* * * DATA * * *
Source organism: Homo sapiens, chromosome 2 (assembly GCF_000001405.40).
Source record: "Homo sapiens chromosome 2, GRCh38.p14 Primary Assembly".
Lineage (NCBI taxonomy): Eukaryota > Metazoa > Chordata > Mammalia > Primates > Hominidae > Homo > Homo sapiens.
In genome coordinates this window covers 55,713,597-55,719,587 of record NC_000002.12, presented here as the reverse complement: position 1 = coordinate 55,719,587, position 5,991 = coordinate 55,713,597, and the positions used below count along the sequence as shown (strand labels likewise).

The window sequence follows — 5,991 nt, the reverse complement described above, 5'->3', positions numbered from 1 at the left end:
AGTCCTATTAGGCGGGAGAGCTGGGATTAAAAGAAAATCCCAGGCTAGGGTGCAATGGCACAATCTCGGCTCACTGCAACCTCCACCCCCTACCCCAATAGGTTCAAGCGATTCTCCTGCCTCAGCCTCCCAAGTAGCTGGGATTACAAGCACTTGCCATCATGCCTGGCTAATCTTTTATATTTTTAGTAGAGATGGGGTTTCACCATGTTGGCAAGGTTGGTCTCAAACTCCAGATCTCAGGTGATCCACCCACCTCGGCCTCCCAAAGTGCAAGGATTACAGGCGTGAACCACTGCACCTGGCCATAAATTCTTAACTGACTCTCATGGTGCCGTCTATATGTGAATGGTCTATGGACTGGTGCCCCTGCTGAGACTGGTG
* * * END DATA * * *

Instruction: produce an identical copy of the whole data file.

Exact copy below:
Source organism: Homo sapiens, chromosome 2 (assembly GCF_000001405.40).
Source record: "Homo sapiens chromosome 2, GRCh38.p14 Primary Assembly".
Lineage (NCBI taxonomy): Eukaryota > Metazoa > Chordata > Mammalia > Primates > Hominidae > Homo > Homo sapiens.
In genome coordinates this window covers 55,713,597-55,719,587 of record NC_000002.12, presented here as the reverse complement: position 1 = coordinate 55,719,587, position 5,991 = coordinate 55,713,597, and the positions used below count along the sequence as shown (strand labels likewise).

The window sequence follows — 5,991 nt, the reverse complement described above, 5'->3', positions numbered from 1 at the left end:
AGTCCTATTAGGCGGGAGAGCTGGGATTAAAAGAAAATCCCAGGCTAGGGTGCAATGGCACAATCTCGGCTCACTGCAACCTCCACCCCCTACCCCAATAGGTTCAAGCGATTCTCCTGCCTCAGCCTCCCAAGTAGCTGGGATTACAAGCACTTGCCATCATGCCTGGCTAATCTTTTATATTTTTAGTAGAGATGGGGTTTCACCATGTTGGCAAGGTTGGTCTCAAACTCCAGATCTCAGGTGATCCACCCACCTCGGCCTCCCAAAGTGCAAGGATTACAGGCGTGAACCACTGCACCTGGCCATAAATTCTTAACTGACTCTCATGGTGCCGTCTATATGTGAATGGTCTATGGACTGGTGCCCCTGCTGAGACTGGTG